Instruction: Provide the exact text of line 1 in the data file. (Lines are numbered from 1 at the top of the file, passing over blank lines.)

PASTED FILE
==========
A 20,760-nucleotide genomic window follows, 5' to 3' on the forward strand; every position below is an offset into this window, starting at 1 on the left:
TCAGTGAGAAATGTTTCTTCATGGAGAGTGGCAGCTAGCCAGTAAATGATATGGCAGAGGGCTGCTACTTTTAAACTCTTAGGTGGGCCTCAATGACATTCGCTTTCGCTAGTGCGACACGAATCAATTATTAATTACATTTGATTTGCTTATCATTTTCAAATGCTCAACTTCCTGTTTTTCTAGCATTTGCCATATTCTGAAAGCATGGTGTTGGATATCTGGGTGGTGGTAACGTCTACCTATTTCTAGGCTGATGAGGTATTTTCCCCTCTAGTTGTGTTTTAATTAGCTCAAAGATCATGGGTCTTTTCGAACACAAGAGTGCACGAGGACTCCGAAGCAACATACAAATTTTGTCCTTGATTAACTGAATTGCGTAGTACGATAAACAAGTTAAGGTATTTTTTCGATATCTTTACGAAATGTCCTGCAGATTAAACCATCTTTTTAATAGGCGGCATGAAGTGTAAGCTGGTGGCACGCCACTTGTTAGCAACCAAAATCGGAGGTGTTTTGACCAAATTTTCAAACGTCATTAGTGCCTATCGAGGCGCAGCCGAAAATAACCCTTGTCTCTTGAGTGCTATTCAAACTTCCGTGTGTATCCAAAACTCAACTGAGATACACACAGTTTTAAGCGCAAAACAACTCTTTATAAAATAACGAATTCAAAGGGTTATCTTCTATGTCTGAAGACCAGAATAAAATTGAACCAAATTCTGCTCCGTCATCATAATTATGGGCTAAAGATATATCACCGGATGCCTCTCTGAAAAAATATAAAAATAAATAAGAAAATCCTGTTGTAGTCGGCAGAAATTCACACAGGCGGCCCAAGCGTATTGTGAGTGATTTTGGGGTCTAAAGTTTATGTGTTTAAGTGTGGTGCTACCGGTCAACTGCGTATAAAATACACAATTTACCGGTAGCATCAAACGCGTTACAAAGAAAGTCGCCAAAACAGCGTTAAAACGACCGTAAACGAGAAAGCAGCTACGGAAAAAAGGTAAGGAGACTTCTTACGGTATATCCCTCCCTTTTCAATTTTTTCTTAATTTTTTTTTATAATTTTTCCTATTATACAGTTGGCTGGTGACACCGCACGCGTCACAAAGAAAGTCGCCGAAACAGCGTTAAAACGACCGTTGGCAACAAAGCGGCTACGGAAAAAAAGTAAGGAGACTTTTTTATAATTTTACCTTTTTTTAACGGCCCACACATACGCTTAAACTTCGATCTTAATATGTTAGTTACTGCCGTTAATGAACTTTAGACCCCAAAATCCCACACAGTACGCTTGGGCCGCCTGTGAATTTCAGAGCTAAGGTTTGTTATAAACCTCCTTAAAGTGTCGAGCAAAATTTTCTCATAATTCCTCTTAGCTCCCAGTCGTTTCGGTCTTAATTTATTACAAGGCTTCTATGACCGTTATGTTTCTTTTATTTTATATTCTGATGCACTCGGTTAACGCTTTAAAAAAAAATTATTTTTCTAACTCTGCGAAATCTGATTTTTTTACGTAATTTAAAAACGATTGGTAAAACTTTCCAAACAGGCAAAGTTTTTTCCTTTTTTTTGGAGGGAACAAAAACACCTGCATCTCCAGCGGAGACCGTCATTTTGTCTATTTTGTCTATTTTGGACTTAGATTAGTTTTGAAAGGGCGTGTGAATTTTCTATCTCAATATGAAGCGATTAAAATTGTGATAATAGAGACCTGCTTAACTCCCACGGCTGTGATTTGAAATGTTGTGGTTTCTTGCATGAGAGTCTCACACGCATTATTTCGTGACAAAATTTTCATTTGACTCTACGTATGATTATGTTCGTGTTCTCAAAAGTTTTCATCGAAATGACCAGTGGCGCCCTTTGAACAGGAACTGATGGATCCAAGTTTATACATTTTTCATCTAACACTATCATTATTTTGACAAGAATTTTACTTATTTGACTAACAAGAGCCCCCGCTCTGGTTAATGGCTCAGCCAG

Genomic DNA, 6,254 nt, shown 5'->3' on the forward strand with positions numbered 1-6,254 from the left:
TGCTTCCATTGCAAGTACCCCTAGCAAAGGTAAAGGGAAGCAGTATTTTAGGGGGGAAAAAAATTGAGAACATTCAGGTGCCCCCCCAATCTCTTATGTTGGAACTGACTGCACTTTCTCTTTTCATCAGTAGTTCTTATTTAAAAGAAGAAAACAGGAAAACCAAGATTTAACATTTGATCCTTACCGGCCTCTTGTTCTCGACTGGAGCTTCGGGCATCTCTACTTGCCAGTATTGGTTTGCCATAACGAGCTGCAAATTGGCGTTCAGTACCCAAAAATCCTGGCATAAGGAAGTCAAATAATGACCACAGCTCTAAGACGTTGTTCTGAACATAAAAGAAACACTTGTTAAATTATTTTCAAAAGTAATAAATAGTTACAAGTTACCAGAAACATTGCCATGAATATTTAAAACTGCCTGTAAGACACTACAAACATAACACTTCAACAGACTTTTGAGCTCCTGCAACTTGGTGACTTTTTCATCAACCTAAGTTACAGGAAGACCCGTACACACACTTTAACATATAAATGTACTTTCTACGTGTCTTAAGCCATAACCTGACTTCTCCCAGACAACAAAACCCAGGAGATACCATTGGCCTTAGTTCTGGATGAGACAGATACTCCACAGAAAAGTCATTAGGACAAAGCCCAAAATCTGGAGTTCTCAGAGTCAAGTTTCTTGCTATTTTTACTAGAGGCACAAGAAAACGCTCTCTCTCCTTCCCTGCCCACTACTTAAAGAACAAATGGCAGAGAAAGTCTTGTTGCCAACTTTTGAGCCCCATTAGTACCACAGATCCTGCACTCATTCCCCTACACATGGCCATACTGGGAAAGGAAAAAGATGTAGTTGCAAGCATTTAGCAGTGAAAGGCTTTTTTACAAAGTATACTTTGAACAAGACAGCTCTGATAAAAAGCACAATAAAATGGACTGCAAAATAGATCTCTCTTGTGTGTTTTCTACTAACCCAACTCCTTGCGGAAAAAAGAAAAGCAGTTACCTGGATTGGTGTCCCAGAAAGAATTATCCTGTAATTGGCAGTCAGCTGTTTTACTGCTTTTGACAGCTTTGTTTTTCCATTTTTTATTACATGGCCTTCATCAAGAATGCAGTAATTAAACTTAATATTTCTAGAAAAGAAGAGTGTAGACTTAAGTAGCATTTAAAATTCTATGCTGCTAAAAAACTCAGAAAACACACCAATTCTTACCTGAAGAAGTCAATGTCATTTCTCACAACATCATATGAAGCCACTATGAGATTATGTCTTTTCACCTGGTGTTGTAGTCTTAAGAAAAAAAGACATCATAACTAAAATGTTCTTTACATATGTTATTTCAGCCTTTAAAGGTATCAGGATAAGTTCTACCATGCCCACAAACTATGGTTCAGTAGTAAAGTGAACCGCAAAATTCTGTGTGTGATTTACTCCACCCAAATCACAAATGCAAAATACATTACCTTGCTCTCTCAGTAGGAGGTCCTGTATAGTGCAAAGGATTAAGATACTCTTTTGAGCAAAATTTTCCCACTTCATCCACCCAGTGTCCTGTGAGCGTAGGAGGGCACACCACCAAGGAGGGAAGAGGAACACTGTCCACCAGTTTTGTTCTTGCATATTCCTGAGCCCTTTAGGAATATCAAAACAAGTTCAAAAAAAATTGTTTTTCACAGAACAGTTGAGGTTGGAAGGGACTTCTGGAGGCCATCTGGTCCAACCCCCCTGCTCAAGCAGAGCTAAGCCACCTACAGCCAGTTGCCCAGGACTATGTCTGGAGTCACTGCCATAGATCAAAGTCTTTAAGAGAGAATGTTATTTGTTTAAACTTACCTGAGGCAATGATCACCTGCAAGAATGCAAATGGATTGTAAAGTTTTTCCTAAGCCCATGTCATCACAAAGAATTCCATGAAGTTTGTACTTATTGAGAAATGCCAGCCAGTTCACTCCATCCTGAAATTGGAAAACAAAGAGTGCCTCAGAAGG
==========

A 20,760-nucleotide genomic window follows, 5' to 3' on the forward strand; every position below is an offset into this window, starting at 1 on the left: